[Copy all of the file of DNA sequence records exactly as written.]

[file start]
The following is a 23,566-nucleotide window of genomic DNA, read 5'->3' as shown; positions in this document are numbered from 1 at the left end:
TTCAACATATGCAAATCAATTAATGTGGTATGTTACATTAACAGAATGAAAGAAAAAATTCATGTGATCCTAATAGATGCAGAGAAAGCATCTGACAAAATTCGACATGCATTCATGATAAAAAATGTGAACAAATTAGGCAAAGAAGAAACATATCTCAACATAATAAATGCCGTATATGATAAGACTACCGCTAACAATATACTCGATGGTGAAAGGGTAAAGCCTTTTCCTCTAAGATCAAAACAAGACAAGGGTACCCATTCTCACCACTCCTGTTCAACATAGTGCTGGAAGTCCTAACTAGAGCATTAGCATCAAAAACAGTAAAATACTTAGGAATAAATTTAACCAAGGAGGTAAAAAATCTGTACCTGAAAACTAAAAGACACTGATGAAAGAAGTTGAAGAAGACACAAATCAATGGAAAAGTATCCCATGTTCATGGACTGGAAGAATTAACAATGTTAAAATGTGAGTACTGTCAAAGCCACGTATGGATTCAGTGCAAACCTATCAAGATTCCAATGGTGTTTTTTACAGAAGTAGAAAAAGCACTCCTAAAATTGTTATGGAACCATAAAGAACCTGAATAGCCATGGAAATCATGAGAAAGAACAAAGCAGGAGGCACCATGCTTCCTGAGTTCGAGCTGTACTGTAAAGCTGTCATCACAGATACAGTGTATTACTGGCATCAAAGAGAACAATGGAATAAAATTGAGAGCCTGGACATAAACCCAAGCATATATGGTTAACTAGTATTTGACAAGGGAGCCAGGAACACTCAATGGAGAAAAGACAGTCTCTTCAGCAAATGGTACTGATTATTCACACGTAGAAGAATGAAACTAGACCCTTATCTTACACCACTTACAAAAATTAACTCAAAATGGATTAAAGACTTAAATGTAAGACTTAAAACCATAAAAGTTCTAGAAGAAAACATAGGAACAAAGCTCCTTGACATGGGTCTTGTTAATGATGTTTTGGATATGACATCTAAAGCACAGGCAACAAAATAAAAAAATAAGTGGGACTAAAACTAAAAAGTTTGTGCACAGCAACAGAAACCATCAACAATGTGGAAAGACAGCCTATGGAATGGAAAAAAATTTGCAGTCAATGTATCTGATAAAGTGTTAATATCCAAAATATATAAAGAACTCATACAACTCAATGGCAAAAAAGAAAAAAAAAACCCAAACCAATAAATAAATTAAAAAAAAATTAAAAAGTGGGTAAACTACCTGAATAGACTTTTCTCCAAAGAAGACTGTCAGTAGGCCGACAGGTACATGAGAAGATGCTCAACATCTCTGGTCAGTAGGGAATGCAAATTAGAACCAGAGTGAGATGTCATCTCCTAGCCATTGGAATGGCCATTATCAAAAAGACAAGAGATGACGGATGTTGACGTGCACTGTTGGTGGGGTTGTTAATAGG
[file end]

The following is a 23,566-nucleotide window of genomic DNA, read 5'->3' as shown; positions in this document are numbered from 1 at the left end:
TTCAACATATGCAAATCAATTAATGTGGTATGTTACATTAACAGAATGAAAGAAAAAATTCATGTGATCCTAATAGATGCAGAGAAAGCATCTGACAAAATTCGACATGCATTCATGATAAAAAATGTGAACAAATTAGGCAAAGAAGAAACATATCTCAACATAATAAATGCCGTATATGATAAGACTACCGCTAACAATATACTCGATGGTGAAAGGGTAAAGCCTTTTCCTCTAAGATCAAAACAAGACAAGGGTACCCATTCTCACCACTCCTGTTCAACATAGTGCTGGAAGTCCTAACTAGAGCATTAGCATCAAAAACAGTAAAATACTTAGGAATAAATTTAACCAAGGAGGTAAAAAATCTGTACCTGAAAACTAAAAGACACTGATGAAAGAAGTTGAAGAAGACACAAATCAATGGAAAAGTATCCCATGTTCATGGACTGGAAGAATTAACAATGTTAAAATGTGAGTACTGTCAAAGCCACGTATGGATTCAGTGCAAACCTATCAAGATTCCAATGGTGTTTTTTACAGAAGTAGAAAAAGCACTCCTAAAATTGTTATGGAACCATAAAGAACCTGAATAGCCATGGAAATCATGAGAAAGAACAAAGCAGGAGGCACCATGCTTCCTGAGTTCGAGCTGTACTGTAAAGCTGTCATCACAGATACAGTGTATTACTGGCATCAAAGAGAACAATGGAATAAAATTGAGAGCCTGGACATAAACCCAAGCATATATGGTTAACTAGTATTTGACAAGGGAGCCAGGAACACTCAATGGAGAAAAGACAGTCTCTTCAGCAAATGGTACTGATTATTCACACGTAGAAGAATGAAACTAGACCCTTATCTTACACCACTTACAAAAATTAACTCAAAATGGATTAAAGACTTAAATGTAAGACTTAAAACCATAAAAGTTCTAGAAGAAAACATAGGAACAAAGCTCCTTGACATGGGTCTTGTTAATGATGTTTTGGATATGACATCTAAAGCACAGGCAACAAAATAAAAAAATAAGTGGGACTAAAACTAAAAAGTTTGTGCACAGCAACAGAAACCATCAACAATGTGGAAAGACAGCCTATGGAATGGAAAAAAATTTGCAGTCAATGTATCTGATAAAGTGTTAATATCCAAAATATATAAAGAACTCATACAACTCAATGGCAAAAAAGAAAAAAAAAACCCAAACCAATAAATAAATTAAAAAAAAATTAAAAAGTGGGTAAACTACCTGAATAGACTTTTCTCCAAAGAAGACTGTCAGTAGGCCGACAGGTACATGAGAAGATGCTCAACATCTCTGGTCAGTAGGGAATGCAAATTAGAACCAGAGTGAGATGTCATCTCCTAGCCATTGGAATGGCCATTATCAAAAAGACAAGAGATGACGGATGTTGACGTGCACTGTTGGTGGGGTTGTTAATAGG